Understanding Social entrepreneurship. Any organization or foundation needs to understand what social entrepreneurship is all about. For one, it is about addressing social problems and issues. The entrepreneur identifies these problems and uses his imagination to come up with solutions to the problems. When the solutions are arrived at, he then looks at various ways to make the solution sustainable. That’s what a social enterprise is for. Any development program for this kind of entrepreneurship needs to include several things.

Creativity. It’s not only about thinking out of the box. The students of this program should learn how to use new lenses look at problems from different perspectives. This way, they can avoid the “tried and tested” formula of solving problems. If students would just allow their imagination to soar, there are a lot of solutions to the problems of the world. The challenge is to look at them in a different way until a solution is found.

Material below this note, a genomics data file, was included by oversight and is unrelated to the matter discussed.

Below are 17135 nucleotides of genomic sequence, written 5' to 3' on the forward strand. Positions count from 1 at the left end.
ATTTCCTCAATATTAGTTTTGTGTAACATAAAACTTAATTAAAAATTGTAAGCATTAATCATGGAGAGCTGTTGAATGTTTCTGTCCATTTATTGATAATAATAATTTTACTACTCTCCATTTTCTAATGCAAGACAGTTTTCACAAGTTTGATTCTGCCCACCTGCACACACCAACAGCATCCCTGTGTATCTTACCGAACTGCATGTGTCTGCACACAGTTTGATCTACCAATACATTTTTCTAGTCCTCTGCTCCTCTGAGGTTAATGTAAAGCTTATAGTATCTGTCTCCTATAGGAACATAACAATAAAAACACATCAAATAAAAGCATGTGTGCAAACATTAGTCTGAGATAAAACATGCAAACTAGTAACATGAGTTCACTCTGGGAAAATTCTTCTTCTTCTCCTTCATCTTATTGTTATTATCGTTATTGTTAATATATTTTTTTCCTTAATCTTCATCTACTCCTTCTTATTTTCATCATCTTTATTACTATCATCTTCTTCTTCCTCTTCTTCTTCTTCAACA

Innovative problem solving. This is the natural outgrowth of creativity. Problems will not go away by themselves. They have to be identified and solved. Yet, the solutions should also be sustainable so that the solution will still stand even after several years.

Networking. Given the interconnectedness of the world today, it is impossible to miss out on the importance of connecting with other like-minded people. Networking is an essential component of entrepreneurship precisely because one person may not have the tools and the needed experience to implement everything. With a good network, an entrepreneur will be able to come up with resources and support group that will help him implement his vision.

Mobilizing people. This includes recruiting and motivating people to implement the entrepreneur’s vision. One of the biggest challenges of companies is looking for the right people. That’s why every entrepreneur needs to know how to recognize the right talents, as well as the right team for the tasks at hand.

Social entrepreneurship development program should be supported by government and the private sector so as to solve the pressing issues of the world such as poverty and illiteracy among others.